There is something strange going on with my Google Reader account. Hundreds of items on my subscribed feeds have been disappearing regularly. One day, I would have 700 unread items on a particular feed and the next day the number would drop to 500. I have two Google Reader accounts and I have observed this phenomenon happen on both, and this has been going around for quite a while. Today I decided to investigate and while searching for a solution/cause of the problem, I discovered, for the first time, the limits of Google Reader.
There are 3 limits on Google Reader:
- Unread items older than 30 days are automatically marked as read.
- Items older than 10,000 most recent items are automatically marked as read.
- You cannot subscribe to more than 2000 subscriptions per account.
The implications of these limits are – you ‘lose’ unread articles, starting from the oldest, if you haven’t read a subscribed feed in the last 30 days. Also, if you have a large number of subscriptions with very high volume of updates, you are going to periodically lose unread articles, even if you regularly read all your subscriptions.
To put it in simpler terms, Google doesn’t keep items older than 30 days or items more than 10,000 in your Reader account with the status as ‘Unread’. So if you go on a vacation, trusting Google to safely keep your unread items until you return, you will be very disappointed.
However, you will be relieved to learn that Google Reader doesn’t actually delete any items, they are simply marked as read and archived. The post will still be in the system and you can find it either through searching, or navigating through the feed itself.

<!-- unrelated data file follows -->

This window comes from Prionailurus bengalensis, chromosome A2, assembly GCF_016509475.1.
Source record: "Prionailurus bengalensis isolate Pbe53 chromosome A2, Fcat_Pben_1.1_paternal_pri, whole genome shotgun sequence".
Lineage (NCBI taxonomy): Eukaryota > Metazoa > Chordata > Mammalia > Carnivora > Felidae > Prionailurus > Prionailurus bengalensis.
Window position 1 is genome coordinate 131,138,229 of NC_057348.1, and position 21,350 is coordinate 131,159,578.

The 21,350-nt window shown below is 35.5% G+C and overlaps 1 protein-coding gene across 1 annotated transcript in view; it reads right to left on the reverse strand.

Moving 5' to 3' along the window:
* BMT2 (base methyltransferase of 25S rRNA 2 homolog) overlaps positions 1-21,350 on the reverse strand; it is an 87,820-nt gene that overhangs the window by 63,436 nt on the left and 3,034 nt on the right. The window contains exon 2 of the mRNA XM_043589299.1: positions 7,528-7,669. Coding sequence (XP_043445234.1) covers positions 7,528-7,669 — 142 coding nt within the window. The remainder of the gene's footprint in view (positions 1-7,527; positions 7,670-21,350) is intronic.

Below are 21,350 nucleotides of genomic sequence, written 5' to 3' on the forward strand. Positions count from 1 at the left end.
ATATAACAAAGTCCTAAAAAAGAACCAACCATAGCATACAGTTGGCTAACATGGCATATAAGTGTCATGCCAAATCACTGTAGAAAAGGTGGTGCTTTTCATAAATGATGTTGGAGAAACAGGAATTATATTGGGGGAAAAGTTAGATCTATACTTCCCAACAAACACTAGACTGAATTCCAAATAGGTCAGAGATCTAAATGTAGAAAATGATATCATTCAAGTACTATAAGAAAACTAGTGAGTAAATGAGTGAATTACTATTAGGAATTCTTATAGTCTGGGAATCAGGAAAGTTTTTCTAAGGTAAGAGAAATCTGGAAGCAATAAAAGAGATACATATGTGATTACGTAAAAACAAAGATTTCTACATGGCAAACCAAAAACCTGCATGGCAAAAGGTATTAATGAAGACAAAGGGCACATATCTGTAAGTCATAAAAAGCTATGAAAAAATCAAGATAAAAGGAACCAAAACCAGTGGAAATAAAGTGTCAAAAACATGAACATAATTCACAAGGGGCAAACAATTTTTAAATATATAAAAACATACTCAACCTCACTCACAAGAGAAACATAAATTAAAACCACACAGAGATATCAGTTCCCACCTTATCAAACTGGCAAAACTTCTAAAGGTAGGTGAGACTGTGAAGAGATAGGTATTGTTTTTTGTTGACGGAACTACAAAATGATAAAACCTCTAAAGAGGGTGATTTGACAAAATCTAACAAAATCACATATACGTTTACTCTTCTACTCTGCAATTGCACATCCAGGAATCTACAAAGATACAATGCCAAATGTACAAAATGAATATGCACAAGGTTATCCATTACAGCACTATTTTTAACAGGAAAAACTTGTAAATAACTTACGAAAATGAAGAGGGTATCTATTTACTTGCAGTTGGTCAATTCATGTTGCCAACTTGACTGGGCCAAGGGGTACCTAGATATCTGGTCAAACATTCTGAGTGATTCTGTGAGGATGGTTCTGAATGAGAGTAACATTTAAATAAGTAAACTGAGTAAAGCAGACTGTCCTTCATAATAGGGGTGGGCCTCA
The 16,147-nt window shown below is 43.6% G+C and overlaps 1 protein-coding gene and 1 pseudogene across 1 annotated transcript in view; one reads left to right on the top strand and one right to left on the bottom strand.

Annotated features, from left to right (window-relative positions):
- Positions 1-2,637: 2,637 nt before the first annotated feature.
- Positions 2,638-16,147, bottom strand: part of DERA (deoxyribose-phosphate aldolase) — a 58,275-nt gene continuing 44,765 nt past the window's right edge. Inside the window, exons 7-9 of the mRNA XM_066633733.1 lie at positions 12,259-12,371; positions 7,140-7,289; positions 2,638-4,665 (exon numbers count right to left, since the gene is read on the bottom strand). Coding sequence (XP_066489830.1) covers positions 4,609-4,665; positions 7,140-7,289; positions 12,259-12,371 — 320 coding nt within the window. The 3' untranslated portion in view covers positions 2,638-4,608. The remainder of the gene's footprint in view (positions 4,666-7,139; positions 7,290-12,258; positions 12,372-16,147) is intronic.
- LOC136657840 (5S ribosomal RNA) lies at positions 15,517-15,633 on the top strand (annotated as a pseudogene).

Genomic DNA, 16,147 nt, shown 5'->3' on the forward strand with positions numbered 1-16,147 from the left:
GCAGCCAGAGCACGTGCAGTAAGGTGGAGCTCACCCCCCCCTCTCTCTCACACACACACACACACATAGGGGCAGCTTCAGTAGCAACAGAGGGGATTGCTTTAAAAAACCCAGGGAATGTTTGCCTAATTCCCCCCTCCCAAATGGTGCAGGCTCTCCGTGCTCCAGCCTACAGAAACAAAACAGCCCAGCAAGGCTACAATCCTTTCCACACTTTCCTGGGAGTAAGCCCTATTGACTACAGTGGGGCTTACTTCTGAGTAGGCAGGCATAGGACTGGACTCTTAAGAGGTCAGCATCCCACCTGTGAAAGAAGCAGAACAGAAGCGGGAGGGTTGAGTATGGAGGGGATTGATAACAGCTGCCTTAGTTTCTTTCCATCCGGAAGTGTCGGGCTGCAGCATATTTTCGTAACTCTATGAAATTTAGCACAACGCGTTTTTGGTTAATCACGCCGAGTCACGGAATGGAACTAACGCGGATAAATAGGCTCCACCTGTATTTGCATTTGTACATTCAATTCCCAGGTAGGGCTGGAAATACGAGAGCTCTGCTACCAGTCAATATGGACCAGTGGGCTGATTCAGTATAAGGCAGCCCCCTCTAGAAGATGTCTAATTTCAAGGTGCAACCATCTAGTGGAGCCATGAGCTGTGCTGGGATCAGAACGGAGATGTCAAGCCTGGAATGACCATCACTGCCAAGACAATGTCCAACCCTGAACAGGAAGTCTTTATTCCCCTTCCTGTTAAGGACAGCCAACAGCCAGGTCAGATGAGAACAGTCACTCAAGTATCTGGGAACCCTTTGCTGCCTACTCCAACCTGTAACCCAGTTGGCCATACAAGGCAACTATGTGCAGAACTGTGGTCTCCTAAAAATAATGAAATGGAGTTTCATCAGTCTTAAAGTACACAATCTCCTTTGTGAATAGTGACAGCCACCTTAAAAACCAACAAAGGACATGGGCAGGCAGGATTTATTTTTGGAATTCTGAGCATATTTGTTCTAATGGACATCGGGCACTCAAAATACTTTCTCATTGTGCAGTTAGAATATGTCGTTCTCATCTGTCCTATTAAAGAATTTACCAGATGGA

Even so, you are still going to lose track of what you’ve actually read and what has been automatically marked as read by the machine.
Interestingly, there is no mention about these limitations anywhere on Google Reader’s support and help files. It’s only through questions from aggrieved users who have suddenly found thousands of unread items lost, that Google employees have acknowledged their existence, on their forums.
According to one Google employee, these limitations are necessary to keep large and active accounts from getting very expensive computationally. One workaround to the problem, he suggested, is to sort your feeds by oldest first and show all items (using the all/new items toggle at the top of the screen) to get at old unread items in the feed.
If you want to prevent this from happening to your account, here are some steps you can take:
- Avoid subscribing to very high volume feeds such as Twitter or Tumbler feeds.
- Use RSS feed filters such as Yahoo Pipes to filter out noise. ReadWriteWeb has listed some more RSS filters.
- If a high volume feed is really important to you, create another Google Reader account (on another Gmail ID) and subscribe through it, to avoid the high volume feed from cannibalizing on your more important subscriptions.
- Unsubscribe from feeds you don’t read.
Alternatively, you can dump Google Reader and build your own web-based reader.
Will Google relax the limits in future? Maybe, but only if large number of users voice their dissatisfaction or ask for it. At this moment, this isn’t happening. Heck, many people are not even aware of it. So it is unlikely that Google Reader’s limits are going to change at any time in the near future.